Our first few days discovering Jakarta were truly delightful!
To bring you up to date, we returned to Kathmandu from Tibet, for a couple of days, and then flew Air Asia to Jakarta, Indonesia – four hours to Kuala Lumpur (KL), two hours from KL to Jakarta, and a three-hour layover in KL. After our recent experience at Everest Base Camp, with bitingly cold winds, the first thing that we noticed in Indonesia was the hot tropical weather.
The first night we found a wonderful fish restaurant called Pondok Laguna (open link for pictures) which specialized in Indonesian food. We liked it so much that we went back our second night and it was actually better!
Our first full day, we spent sightseeing. We were fortunate that we were the only customers, so the guide customized the trip around our interests which included:
- National Museum, Jakarta
- Glodok – the center of Jakarta’s China Town
- Kota Intan Drawbridge – the 17th century Dutch drawbridge
- Sunda Kelapa Habour – five hundred years old
- Fatahillah Museum – built in the 16th century by the Dutch
We thoroughly enjoyed the National Museum, especially when hundreds of school children joined together in welcoming us and nearly brought the roof down with the shouting of “hello”. We have a video clip that we plan to share. This museum is reputedly one of the finest in South East Asia, with an enormous collection of cultural artifacts, plus a wonderful collection of Chinese ceramics, dating back to the Han dynasty and including many pieces of blue and white Ming.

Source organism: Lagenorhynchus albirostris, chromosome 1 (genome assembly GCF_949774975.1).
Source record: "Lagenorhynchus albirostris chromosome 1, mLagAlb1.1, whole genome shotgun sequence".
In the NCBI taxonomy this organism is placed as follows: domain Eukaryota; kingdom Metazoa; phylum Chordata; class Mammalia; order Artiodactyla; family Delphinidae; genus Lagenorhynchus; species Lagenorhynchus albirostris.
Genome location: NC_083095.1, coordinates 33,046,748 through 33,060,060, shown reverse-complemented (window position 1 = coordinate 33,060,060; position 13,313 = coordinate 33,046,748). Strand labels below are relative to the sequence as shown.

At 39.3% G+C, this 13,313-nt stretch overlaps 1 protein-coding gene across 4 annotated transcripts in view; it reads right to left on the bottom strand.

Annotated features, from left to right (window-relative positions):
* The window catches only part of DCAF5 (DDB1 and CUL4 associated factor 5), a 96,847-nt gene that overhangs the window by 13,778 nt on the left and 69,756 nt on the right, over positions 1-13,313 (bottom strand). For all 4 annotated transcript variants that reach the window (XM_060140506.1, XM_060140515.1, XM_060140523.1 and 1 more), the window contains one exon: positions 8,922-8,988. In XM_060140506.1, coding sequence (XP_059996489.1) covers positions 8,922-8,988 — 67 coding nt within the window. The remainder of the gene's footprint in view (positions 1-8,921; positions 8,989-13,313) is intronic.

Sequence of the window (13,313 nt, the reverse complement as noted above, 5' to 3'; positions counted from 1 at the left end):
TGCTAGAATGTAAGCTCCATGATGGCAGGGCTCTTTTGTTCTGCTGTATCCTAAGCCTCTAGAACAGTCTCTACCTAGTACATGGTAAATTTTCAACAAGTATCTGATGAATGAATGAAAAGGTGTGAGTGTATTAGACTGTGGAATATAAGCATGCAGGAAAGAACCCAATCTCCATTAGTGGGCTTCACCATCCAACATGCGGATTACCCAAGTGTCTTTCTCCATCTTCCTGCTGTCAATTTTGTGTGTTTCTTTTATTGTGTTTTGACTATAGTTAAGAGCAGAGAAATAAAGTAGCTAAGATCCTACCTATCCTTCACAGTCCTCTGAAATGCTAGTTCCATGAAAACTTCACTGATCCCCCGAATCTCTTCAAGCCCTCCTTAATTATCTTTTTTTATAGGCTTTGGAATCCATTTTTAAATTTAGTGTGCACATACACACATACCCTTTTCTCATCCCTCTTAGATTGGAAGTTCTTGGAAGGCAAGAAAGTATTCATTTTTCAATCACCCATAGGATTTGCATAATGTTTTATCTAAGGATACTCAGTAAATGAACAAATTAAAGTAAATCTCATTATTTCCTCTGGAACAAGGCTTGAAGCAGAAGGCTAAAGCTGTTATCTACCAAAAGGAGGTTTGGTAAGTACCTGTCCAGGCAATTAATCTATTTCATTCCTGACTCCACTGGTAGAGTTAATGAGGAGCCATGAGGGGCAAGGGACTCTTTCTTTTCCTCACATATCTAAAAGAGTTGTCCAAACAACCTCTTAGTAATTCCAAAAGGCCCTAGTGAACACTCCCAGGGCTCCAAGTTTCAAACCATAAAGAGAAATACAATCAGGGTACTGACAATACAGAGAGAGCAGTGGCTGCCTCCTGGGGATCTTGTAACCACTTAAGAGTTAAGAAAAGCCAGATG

On the tour, we saw people standing at the roadside holding up one or two fingers. We learned from our guide that there is a quota of three people minimum allowed in each private vehicle and it is illegal to travel with no passengers, due to high pollution and heavy traffic in Jakarta. These people earn a living by offering to sit in a private car as a passenger and they are paid by the owner of the vehicle for their service and are preventing the driver from getting a hefty fine; they travel up and down to the center, between the hours of 7-10 AM and 4-7 PM.
We had lunch at Cafe Batavia. This is a theme restaurant in the Jazz age style and with Art Deco style furnishings plus a wall of fame, that includes signed photos of glamorous stars and world leaders that have attended events at this venue. The food was good and it is a fun place.
We then visited the five-hundred year old harbour. There are many vessels waiting to be loaded and getting ready to set sail, but with a difference – they only sail at night; they follow the moon and the direction of the wind tells them that they are heading in the right direction for the Indonesian island that is to be their destination – they also sail by scent! These ships, most of which do not look sea worthy, do not have a compass!
The next day, we spent half the morning at the main post office in Jakarta shipping back our winter clothes to Europe by surface mail. We have shipped personal belongings from both Thailand and Vietnam but the quality of the service in Jakarta was outstanding; they actually pack it for you, seal it and address it just for a small charge! We did not know how to arrange this and the concierge from our hotel did it all for us; he physically took us to the post office and explained what we wanted to do – he waited for us and took us back to the hotel. We have not experienced that quality service anywhere. Actually, we have been amazed at the quality of service generally in Jakarta. Everybody seems out to please and always seems to have a helpful smile.
Later, we spent a half a day in one of Jakarta’s many shopping malls. Apart from top brands which were pricey, like anywhere else, the prices were very competitive compared to other major shopping cities in South East Asia. We struggled to get a taxi back to our hotel and then witnessed Jakarta’s notorious traffic jams in the rush hour – fortunately taxi fares are about a tenth of the cost of those in Europe.
Tomorrow, we catch a train to Bandung, the capital of Western Java, so watch out for our next blog.